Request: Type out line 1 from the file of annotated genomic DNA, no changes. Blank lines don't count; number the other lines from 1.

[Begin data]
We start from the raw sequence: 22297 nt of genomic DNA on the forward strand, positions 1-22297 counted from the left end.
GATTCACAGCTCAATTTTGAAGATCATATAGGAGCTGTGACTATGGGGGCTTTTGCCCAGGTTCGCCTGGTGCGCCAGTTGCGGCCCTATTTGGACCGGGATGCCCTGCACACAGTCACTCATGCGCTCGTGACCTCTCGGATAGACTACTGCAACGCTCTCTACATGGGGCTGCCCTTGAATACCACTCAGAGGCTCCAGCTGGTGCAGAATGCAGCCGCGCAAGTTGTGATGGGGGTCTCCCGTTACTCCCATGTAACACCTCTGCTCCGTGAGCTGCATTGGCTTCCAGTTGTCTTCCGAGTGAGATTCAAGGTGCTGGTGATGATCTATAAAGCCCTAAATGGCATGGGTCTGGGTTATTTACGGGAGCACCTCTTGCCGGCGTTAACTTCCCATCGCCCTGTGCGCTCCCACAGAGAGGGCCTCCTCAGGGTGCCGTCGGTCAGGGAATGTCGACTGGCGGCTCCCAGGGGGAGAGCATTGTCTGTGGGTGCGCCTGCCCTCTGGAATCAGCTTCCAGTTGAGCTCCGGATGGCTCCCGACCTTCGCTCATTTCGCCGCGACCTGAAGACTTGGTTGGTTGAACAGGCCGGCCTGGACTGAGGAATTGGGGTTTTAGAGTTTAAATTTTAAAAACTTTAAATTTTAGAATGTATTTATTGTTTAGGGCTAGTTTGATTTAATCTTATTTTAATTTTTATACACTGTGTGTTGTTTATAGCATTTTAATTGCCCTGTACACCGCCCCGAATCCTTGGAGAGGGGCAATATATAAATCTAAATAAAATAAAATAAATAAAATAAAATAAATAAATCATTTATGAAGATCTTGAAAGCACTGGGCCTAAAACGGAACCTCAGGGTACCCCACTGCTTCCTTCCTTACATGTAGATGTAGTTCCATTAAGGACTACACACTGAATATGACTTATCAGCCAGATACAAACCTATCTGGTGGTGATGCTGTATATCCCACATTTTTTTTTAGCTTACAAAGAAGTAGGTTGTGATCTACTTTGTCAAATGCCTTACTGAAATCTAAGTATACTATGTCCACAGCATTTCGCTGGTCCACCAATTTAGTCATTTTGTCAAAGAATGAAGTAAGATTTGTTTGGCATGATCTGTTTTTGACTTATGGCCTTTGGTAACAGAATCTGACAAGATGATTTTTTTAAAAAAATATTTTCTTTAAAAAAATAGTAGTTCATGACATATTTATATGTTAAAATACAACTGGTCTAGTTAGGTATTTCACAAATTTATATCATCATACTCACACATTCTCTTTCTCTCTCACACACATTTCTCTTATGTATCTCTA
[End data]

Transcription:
We start from the raw sequence: 22297 nt of genomic DNA on the forward strand, positions 1-22297 counted from the left end.